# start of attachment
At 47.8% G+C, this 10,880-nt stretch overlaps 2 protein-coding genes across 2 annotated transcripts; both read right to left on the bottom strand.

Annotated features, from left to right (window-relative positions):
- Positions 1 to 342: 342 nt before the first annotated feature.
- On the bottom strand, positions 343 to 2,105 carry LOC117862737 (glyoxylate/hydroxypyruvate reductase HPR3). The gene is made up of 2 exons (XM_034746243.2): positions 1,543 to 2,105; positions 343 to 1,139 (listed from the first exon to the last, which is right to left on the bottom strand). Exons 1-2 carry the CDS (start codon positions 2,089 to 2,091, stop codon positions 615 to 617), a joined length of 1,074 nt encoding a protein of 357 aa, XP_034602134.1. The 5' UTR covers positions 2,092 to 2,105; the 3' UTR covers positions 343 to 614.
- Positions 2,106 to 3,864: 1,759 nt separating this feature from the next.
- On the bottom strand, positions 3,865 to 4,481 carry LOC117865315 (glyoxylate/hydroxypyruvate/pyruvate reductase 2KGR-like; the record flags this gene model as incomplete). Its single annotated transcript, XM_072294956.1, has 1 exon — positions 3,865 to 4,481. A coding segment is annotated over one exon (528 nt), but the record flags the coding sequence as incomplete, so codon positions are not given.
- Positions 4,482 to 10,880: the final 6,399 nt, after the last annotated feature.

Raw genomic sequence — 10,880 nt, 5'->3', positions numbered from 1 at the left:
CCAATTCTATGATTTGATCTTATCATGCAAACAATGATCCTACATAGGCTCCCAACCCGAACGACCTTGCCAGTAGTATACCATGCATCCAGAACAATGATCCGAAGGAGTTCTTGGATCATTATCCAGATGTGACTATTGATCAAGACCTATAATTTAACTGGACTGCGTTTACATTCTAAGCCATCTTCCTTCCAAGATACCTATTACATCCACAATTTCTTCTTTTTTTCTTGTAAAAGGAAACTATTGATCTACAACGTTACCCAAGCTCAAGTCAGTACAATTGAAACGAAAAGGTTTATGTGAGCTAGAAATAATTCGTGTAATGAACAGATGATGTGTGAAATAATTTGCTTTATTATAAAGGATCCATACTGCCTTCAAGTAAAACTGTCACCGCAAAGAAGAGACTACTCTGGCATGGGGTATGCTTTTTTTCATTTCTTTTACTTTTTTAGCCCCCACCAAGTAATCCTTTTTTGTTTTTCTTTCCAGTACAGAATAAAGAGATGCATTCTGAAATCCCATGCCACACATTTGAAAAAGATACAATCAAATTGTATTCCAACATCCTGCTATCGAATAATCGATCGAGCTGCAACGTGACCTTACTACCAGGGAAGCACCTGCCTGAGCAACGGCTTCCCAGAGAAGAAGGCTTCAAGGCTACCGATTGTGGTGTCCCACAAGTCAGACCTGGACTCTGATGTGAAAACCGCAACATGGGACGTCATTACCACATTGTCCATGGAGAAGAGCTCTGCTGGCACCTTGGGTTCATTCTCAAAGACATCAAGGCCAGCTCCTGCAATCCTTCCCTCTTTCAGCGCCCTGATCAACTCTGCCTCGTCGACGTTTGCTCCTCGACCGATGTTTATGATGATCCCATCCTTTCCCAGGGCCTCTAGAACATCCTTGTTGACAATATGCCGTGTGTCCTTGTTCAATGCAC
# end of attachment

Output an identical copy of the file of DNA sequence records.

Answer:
At 47.8% G+C, this 10,880-nt stretch overlaps 2 protein-coding genes across 2 annotated transcripts; both read right to left on the bottom strand.

Annotated features, from left to right (window-relative positions):
- Positions 1 to 342: 342 nt before the first annotated feature.
- On the bottom strand, positions 343 to 2,105 carry LOC117862737 (glyoxylate/hydroxypyruvate reductase HPR3). The gene is made up of 2 exons (XM_034746243.2): positions 1,543 to 2,105; positions 343 to 1,139 (listed from the first exon to the last, which is right to left on the bottom strand). Exons 1-2 carry the CDS (start codon positions 2,089 to 2,091, stop codon positions 615 to 617), a joined length of 1,074 nt encoding a protein of 357 aa, XP_034602134.1. The 5' UTR covers positions 2,092 to 2,105; the 3' UTR covers positions 343 to 614.
- Positions 2,106 to 3,864: 1,759 nt separating this feature from the next.
- On the bottom strand, positions 3,865 to 4,481 carry LOC117865315 (glyoxylate/hydroxypyruvate/pyruvate reductase 2KGR-like; the record flags this gene model as incomplete). Its single annotated transcript, XM_072294956.1, has 1 exon — positions 3,865 to 4,481. A coding segment is annotated over one exon (528 nt), but the record flags the coding sequence as incomplete, so codon positions are not given.
- Positions 4,482 to 10,880: the final 6,399 nt, after the last annotated feature.

Raw genomic sequence — 10,880 nt, 5'->3', positions numbered from 1 at the left:
CCAATTCTATGATTTGATCTTATCATGCAAACAATGATCCTACATAGGCTCCCAACCCGAACGACCTTGCCAGTAGTATACCATGCATCCAGAACAATGATCCGAAGGAGTTCTTGGATCATTATCCAGATGTGACTATTGATCAAGACCTATAATTTAACTGGACTGCGTTTACATTCTAAGCCATCTTCCTTCCAAGATACCTATTACATCCACAATTTCTTCTTTTTTTCTTGTAAAAGGAAACTATTGATCTACAACGTTACCCAAGCTCAAGTCAGTACAATTGAAACGAAAAGGTTTATGTGAGCTAGAAATAATTCGTGTAATGAACAGATGATGTGTGAAATAATTTGCTTTATTATAAAGGATCCATACTGCCTTCAAGTAAAACTGTCACCGCAAAGAAGAGACTACTCTGGCATGGGGTATGCTTTTTTTCATTTCTTTTACTTTTTTAGCCCCCACCAAGTAATCCTTTTTTGTTTTTCTTTCCAGTACAGAATAAAGAGATGCATTCTGAAATCCCATGCCACACATTTGAAAAAGATACAATCAAATTGTATTCCAACATCCTGCTATCGAATAATCGATCGAGCTGCAACGTGACCTTACTACCAGGGAAGCACCTGCCTGAGCAACGGCTTCCCAGAGAAGAAGGCTTCAAGGCTACCGATTGTGGTGTCCCACAAGTCAGACCTGGACTCTGATGTGAAAACCGCAACATGGGACGTCATTACCACATTGTCCATGGAGAAGAGCTCTGCTGGCACCTTGGGTTCATTCTCAAAGACATCAAGGCCAGCTCCTGCAATCCTTCCCTCTTTCAGCGCCCTGATCAACTCTGCCTCGTCGACGTTTGCTCCTCGACCGATGTTTATGATGATCCCATCCTTTCCCAGGGCCTCTAGAACATCCTTGTTGACAATATGCCGTGTGTCCTTGTTCAATGCAC